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Am J Cardiol. 2010 May 15;105(10):1385-94. doi: 10.1016/j.amjcard.2010.01.001. Epub 2010 Apr 2.

Impact of anemia on clinical outcomes of patients with ST-segment elevation myocardial infarction in relation to gender and adjunctive antithrombotic therapy (from the HORIZONS-AMI trial).

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  • 1Columbia University Medical Center and the Cardiovascular Research Foundation, New York, New York, USA.


The aim of this study was to assess the impact of baseline anemia on the outcomes of patients with ST elevation myocardial infarctions who underwent primary percutaneous coronary intervention in relation to contemporary adjunctive antithrombotic therapy and gender. In the Harmonizing Outcomes With Revascularization and Stents in Acute Myocardial Infarction (HORIZONS-AMI) trial, patients were randomized to bivalirudin alone or to unfractionated heparin plus a glycoprotein IIb/IIIa inhibitor before primary percutaneous coronary intervention. Outcomes were assessed at 30 days and 1 year according to anemia and gender. Baseline anemia was present in 331 of 3,153 patients (10.5%). Patients with versus without baseline anemia had a more than twofold increase in major bleeding at 30 days (13.5% vs 6.7%, p <0.0001) and at 1 year (14.8% vs 7.2%, p <0.0001), an association that on multivariate analysis was independent of gender. Mortality was significantly higher in men with versus without baseline anemia (4.6% vs 1.8% at 30 days, p = 0.003; 8.9% vs 3.0% at 1 year, p <0.0001) but not in women (5.3% vs 3.6% at 30 days, p = 0.42; 7.5% vs 5.9% at 1 year, p = 0.54). On multivariate analysis, anemia independently predicted 1-year all-cause mortality in men but not in women. Bivalirudin compared with unfractionated heparin plus a glycoprotein IIb/IIIa inhibitor resulted in twofold lower rates of all-cause and cardiac mortality and major bleeding in patients without but not in those with baseline anemia. In conclusion, baseline anemia was associated with increased major bleeding and death in patients with ST elevation myocardial infarctions who underwent primary PCI but was a stronger predictor of early and late mortality in men than in women. Paradoxically, in this post hoc analysis, the reductions in major bleeding and mortality in ST elevation myocardial infarction afforded by bivalirudin occurred primarily in patients without baseline anemia.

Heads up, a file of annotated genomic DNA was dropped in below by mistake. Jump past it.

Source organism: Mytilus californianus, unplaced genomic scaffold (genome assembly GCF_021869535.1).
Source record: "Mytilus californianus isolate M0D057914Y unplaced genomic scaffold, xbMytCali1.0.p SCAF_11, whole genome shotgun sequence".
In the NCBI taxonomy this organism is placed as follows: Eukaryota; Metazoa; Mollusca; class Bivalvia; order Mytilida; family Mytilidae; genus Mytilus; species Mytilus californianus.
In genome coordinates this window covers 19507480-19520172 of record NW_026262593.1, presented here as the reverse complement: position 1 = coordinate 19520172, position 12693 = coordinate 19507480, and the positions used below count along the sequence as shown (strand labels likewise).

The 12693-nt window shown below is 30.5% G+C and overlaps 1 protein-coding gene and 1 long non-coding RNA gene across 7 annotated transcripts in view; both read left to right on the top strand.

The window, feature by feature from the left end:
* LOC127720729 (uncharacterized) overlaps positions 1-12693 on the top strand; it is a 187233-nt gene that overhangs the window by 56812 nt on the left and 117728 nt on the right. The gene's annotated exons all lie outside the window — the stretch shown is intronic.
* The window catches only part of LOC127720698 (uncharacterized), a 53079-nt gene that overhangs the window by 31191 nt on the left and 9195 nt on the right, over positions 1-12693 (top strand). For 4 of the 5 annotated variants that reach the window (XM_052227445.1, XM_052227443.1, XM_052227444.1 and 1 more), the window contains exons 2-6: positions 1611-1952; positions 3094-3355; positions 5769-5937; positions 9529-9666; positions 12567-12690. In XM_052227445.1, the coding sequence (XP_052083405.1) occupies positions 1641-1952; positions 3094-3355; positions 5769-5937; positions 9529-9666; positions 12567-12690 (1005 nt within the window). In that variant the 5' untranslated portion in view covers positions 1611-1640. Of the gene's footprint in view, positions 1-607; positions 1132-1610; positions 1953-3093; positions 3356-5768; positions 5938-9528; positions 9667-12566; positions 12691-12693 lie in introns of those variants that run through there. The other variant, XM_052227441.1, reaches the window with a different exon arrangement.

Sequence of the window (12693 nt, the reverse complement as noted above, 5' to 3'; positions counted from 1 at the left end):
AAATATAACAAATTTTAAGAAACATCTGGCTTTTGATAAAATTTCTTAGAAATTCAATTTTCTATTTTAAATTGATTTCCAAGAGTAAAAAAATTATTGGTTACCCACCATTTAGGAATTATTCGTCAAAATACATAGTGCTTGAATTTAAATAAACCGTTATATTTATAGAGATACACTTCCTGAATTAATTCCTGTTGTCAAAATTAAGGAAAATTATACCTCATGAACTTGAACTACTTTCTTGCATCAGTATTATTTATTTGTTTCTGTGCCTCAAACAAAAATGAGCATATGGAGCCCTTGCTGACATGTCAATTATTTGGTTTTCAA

Copyright 2010 Elsevier Inc. All rights reserved.

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